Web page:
Pet and Wildlife Trafficking: A Dark Truth About Wild Farms Exposed by UK Nonprofit

Published: 07 March 2024

Sulphur-crested CockatoosThere are cases where parrots and cockatoos are alleged to have been bred in the Solomon Islands, but there are no farms over there, the report states. (Photo: Grunter, Wikimedia, License)

By Lieth Carrillo

Wildlife “farming”, the term for breeding wild species in controlled environments, has been touted for helping protect both the animals and their often fragile ecosystems.

However, it hides some secrets, including a dark relationship with illegal species trafficking.

A new report published Monday by the non-profit organization World Animal Protection, entitled “Bred for Profit: The Truth about Global Wildlife Farming”, exposed the problems of this industry.

Parrots, lions, elephants and bears, to name a few, may be turned into decorations, luxury foods, fashion products or traditional medicine in South Asian countries such as China through wildlife farms across the world. They are also traded as pets and used as entertainment or tourist attractions.

Although proponents of this industry claim that it is good for wildlife populations, legal and well-regulated, research conducted by World Animal Protection tells a different story.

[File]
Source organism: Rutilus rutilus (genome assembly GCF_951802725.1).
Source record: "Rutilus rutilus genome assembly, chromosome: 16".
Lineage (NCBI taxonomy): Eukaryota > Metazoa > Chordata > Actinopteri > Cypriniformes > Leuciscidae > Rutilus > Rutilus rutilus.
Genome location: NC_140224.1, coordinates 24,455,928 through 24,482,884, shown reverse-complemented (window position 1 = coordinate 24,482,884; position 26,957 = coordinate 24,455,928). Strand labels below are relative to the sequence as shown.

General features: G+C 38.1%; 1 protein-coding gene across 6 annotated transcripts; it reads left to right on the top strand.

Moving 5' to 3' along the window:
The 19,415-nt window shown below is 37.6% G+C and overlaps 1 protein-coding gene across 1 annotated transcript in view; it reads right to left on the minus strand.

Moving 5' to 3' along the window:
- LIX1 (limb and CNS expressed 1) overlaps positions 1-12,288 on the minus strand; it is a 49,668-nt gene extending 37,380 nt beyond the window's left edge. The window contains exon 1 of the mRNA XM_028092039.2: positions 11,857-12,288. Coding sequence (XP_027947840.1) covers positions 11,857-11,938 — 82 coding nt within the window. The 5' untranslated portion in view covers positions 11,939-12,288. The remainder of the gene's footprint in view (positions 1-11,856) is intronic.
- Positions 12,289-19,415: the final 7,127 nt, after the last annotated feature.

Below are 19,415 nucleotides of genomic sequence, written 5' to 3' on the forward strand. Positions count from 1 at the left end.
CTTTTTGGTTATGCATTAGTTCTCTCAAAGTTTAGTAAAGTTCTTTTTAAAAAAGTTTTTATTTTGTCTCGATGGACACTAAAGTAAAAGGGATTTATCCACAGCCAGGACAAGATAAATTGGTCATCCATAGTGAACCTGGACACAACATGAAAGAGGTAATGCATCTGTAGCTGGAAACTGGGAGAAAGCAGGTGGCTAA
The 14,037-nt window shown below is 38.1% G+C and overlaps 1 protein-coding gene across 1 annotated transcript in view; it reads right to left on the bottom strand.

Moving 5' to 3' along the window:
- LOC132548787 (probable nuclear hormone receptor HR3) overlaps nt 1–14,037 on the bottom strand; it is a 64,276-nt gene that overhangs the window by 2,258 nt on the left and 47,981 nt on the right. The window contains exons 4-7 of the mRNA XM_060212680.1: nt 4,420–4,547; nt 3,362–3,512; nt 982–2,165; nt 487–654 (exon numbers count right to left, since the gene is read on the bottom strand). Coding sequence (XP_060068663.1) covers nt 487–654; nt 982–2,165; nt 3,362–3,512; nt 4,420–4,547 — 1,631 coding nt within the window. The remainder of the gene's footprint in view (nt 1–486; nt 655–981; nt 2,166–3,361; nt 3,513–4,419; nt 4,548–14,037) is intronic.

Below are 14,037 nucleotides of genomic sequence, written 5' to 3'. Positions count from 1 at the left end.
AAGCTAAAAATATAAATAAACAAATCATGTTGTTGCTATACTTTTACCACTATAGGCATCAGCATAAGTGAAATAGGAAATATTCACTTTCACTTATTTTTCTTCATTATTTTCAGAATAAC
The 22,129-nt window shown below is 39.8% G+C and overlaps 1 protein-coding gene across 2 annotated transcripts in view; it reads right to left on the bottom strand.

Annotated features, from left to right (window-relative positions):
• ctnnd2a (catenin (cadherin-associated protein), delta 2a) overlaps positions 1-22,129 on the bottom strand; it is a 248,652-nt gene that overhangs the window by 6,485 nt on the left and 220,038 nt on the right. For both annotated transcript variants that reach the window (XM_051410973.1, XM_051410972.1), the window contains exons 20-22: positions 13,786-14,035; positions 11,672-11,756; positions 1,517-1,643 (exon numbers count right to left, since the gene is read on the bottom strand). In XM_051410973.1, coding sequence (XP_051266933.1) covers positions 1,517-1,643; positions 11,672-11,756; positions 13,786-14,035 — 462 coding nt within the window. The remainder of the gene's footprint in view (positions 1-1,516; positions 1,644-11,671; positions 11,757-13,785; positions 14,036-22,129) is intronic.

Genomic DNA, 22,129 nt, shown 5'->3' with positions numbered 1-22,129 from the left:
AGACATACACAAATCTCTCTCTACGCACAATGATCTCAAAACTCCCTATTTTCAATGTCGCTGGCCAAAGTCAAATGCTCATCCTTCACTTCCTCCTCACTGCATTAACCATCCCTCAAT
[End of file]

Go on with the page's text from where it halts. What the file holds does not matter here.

The report documents the mistreatment and suffering of the animals, as well as the negative effects that the industry has on wild populations. The farming may even be used as a cover for wildlife-related illicit activities by criminal groups, it notes.

According to the report, it is not always easy to distinguish between legal and illegal exploitation of wildlife and there is a complex relationship between the two.  For example, farms can act as "laundering sites" in which wild-caught animals destined for the pet industry are falsely claimed to be farm-raised to avoid legal restrictions on the commercial wildlife trade.

In Indonesia, nationally protected wildlife can be traded with a permit if the animals are captive-bred, allowing the misreporting of wild-caught animals and hastening their decline in the wild.

Also, wildlife farming regulations are neither sufficient nor effective, the report says. In countries with large wildlife farming industries, such as Vietnam, national policies have been criticized for being contradictory and poorly enforced.

The report calls for an end to the practice, noting that if it continues many species will be severely threatened and humans will be increasingly exposed to zoonotic diseases such as the COVID-19 pandemic.

Said Nick Stewart, World Animal Protection’s wildlife campaign director,  “Whether it be for the pet industry, trophy hunting, entertainment, traditional medicine, decoration, or fashion – cruel wildlife farming must end now.    Wild animals have the right to a wild life.

“Governments, the private sector, and us as consumers must prioritize efforts to ensure that wildlife is protected in [its] natural habitats. The public must also be guarded against the very real threat of zoonotic diseases from wildlife farms.”